… Starring Saul Williams as Satchi in “TEY
It’s young, it’s vibrant, it’s alive, it’s a silent movement that’s about to break out.. According to UrbanWorld award-winning playwright Darius Clark Monroe, Bedford Stuyvesant is the center of the film and arts movement, a Sundance East on the rise. And while some of us have been pate to the underground party, of sorts, Restoration’s plugged in to this neighborhood’s cultural movements with its annual Bed-Stuy Alive! October initiatives which extend to celebrations of entrepreneurism, achievement, culture partnerships and collaborations. The emphasis is on healthy values and healthy vibes. And interview with writer/vocalist Chrisette Michele who performs Saturday in the Restoration Rocks! Segment of Alive! appears on Page 10. And an interview with the equally phenomenal poet/writer/actor Saul Williams is below. A few years back, Saul put to rest the lie that everyone can be a writer as he performed all over Bed-Stuy, including Bed-Stuy West’s Moon Café, where he earned high snaps and fives as artist-in-residence. Thanks to Bed-Stuy’s Carlton Brown, an owner of MIST Harlem, and Brooklynite Michelle Materre of Creatively Speaking, Williams’ groundbreaking film TEY enjoyed a record-breaking premier at the MH Cinema last Sunday. TEY tells the story of a young man who is designated to die on a certain day, and how he faces life and death on that day.
Ms. Michele’s songs and satin voice have moved millions of people the OTP was honored that respectively Ms. Michele (Page 10) and Mr. Williams and his TEY director Alain Gomis (below) agreed to share their thoughts with our readers. Special thanks to Restoration, Bed-Stuy Alive!, Brownstoners and New York City residents who are keeping creativity and alive, well and in motion in Bed-Stuy and beyond..
… Starring Saul Williams
Satchi is on the altar of sacrifice. (But) what I like about the character is, he looks at ambition and his life – he’s supposed to get a job and send money home – and he chooses lifestyle over life choice of earning and ambition. Being around the stuff he loves is important. Not money.
I relate to that, as an artist and as an actor. I feel I have not been so overexposed to the “dream” to make me want to abandon values and mores. At the end of the day, it’s just not as important as one might think it is.
I am interested in the fruit of labor, and what it brings out in me, and how it affects society at large. Like Satchi.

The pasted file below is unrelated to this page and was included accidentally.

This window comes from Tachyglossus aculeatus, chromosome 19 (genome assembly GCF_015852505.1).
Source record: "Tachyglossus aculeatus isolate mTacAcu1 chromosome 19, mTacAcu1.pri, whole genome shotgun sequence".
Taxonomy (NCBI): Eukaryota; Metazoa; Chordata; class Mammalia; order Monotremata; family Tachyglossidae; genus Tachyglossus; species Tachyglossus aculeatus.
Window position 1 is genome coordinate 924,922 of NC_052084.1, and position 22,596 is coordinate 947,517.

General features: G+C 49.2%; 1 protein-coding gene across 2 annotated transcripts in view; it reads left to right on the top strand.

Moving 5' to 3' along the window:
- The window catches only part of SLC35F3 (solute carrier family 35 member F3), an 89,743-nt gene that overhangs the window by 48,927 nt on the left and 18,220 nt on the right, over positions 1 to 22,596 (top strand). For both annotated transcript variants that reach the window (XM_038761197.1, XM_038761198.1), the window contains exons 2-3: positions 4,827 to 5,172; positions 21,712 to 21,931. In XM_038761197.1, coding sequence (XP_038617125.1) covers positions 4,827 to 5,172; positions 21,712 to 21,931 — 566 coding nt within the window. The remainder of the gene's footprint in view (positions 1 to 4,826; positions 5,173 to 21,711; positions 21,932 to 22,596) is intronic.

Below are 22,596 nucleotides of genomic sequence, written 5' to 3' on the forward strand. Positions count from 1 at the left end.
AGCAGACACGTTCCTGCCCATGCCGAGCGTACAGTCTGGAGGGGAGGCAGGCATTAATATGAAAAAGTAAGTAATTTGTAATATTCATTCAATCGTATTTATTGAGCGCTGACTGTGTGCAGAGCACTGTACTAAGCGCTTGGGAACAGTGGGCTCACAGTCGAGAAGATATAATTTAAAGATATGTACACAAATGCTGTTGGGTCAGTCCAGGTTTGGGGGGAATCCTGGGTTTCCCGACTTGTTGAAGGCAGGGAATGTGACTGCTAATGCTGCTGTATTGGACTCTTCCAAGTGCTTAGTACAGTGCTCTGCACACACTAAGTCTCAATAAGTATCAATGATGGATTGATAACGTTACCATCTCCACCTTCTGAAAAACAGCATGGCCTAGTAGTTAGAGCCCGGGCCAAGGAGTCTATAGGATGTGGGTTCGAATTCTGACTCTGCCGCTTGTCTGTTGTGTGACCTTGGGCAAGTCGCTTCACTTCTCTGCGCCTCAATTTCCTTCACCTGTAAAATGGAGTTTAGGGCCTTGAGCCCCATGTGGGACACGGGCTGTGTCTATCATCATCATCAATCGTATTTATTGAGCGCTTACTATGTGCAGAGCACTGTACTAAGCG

A few years Saul’s stunning debut in the film SLAM made sonic waves throughout Brooklyn and beyond to even Hollywood. With his exceptionally moving spoken words and on-stage presence. Our Time Press was even moved to crown him “the wordsmith of Our Time.” But as we surmised and he affirmed in the interview last week, Mr. Williams was looking out beyond the spotlight. He left for Paris, not for an expatriate experience; he was looking for a nice large apartment that afforded him a good rent and one became available, there. It was a quick choice, he admitted, but it was a turning-point decision that also gave him “the space to think of art and creativity on a higher plane,” a global platform, he said, beyond Hollywood.
The challenge for the artist in America is there’s not much government support. In other places you do not necessarily have to conform to others’ vision to achieve your goals. I’ turned off by seeing so much of TV shift to these reality (shows) and roles that call for an actor to play doctor, lawyer or cop. Not that France freed me, it’s that I freed myself from the paradigm: I could have gone anywhere. What’s important is that I went somewhere, somewhere outside of that box. I didn’t feel like I was dying because my agent didn’t call me; my career wasn’t over because I was not able to attend what’s happening in LA or Oakland, or to make appearances and be seen on the Network. To me it’s more important to be seen when there’s something real to show. No offence to people who dream or come from that generation of people who like everytime there was an opportunity to be on television, took it because it was ‘meaningful.’
My father was a prominent minister who came out of Brownsville, who worked with Dr. King and Rev. Wyatt Tee Walker, but he eventually chose to go to a small community upstate Newburgh, New York because the people needed him. My parents were fully invested in that move and that work, and in seeing that something could grow from it.
I was familiar with the grits and glam of the preacher’s world; there is such a thing as being “called” in a high end church. You can choose the church you want to pastor in. But at the end of the day, my parents valued the arts and artists. I grew up in the midst of artists like Odetta and Pete Seeger, actors like Arthur French, and people committed to all forms of storytelling who were committed to their world. And that level of commitment was valuable in their world. This all easily transferred over to my (interest) in groups like Public Enemy who were more focused on their communities.